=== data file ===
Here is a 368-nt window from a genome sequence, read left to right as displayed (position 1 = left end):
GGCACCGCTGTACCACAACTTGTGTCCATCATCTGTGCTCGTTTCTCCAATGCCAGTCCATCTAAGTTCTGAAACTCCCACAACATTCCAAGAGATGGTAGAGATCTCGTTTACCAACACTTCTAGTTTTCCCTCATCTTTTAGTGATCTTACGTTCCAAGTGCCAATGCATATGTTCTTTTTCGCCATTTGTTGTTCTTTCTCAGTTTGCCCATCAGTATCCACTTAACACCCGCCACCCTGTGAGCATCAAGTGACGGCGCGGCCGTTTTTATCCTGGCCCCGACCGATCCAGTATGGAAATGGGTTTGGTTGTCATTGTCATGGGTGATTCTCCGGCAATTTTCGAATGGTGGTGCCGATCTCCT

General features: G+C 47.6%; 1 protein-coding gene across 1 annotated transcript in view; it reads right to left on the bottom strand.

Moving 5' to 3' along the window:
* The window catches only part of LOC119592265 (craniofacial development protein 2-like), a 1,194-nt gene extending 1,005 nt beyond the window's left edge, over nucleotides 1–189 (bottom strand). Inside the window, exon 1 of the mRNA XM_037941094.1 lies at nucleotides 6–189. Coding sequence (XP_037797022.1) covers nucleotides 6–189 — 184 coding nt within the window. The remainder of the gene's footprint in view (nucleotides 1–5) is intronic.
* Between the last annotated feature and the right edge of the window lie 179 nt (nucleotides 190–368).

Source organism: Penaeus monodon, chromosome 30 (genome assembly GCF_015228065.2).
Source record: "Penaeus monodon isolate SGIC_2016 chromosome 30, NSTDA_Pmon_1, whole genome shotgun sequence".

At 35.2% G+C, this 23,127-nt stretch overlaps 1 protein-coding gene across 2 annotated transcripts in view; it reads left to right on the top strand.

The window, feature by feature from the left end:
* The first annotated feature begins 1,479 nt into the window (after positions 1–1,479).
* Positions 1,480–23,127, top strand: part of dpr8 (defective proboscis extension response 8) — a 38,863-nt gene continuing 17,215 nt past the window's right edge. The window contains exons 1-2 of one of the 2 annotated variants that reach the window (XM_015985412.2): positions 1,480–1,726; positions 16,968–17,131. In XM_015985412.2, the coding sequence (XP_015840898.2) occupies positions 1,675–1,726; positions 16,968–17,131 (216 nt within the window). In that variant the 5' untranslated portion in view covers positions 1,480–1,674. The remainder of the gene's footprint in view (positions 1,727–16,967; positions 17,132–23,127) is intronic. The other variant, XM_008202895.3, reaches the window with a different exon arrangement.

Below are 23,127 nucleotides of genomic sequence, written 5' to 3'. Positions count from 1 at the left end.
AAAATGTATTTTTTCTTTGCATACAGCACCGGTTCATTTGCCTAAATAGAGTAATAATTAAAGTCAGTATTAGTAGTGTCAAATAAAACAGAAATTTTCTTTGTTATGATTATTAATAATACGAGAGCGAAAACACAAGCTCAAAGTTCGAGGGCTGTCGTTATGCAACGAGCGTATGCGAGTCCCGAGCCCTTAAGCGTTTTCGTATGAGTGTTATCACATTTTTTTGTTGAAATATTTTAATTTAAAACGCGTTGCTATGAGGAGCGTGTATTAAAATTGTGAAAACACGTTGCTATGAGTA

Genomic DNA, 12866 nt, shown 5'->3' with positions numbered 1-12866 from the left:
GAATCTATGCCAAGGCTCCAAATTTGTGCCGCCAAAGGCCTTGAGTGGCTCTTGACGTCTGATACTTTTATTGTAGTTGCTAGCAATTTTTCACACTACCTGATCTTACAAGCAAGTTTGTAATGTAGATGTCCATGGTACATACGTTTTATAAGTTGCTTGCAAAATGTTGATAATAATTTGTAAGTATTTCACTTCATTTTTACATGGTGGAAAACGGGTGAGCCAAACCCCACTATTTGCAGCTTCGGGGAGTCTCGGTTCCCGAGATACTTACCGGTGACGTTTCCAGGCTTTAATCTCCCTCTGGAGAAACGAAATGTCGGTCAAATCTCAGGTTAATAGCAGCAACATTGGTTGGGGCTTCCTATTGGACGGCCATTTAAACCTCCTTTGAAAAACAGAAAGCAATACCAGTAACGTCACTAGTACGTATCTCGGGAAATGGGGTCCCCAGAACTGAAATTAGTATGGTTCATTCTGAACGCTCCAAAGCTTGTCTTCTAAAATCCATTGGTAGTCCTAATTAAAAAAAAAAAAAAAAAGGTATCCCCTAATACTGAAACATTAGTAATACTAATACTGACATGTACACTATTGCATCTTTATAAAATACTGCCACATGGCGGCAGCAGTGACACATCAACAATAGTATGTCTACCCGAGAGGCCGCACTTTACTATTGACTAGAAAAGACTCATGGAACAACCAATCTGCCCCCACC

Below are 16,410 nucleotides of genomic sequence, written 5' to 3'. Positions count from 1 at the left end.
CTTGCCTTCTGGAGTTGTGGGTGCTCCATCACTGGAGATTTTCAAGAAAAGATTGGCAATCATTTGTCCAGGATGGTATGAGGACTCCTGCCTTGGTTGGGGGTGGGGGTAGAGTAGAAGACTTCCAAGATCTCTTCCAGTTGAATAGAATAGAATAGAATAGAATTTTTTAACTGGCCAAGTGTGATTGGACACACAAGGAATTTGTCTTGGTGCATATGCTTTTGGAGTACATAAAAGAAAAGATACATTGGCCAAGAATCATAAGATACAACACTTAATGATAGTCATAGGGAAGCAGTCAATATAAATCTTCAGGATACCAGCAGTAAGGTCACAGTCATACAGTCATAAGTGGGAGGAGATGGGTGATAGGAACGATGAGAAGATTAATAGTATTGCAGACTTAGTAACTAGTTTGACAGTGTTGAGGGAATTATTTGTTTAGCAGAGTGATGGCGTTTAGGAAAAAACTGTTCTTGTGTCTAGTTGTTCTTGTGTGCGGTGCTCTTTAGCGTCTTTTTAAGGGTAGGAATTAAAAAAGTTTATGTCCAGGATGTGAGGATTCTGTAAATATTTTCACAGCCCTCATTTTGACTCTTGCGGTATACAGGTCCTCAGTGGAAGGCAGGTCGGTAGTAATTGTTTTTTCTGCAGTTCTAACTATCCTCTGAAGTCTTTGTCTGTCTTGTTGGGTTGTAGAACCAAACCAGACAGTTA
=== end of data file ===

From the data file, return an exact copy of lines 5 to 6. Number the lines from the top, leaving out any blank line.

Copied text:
* The window catches only part of LOC119592265 (craniofacial development protein 2-like), a 1,194-nt gene extending 1,005 nt beyond the window's left edge, over nucleotides 1–189 (bottom strand). Inside the window, exon 1 of the mRNA XM_037941094.1 lies at nucleotides 6–189. Coding sequence (XP_037797022.1) covers nucleotides 6–189 — 184 coding nt within the window. The remainder of the gene's footprint in view (nucleotides 1–5) is intronic.
* Between the last annotated feature and the right edge of the window lie 179 nt (nucleotides 190–368).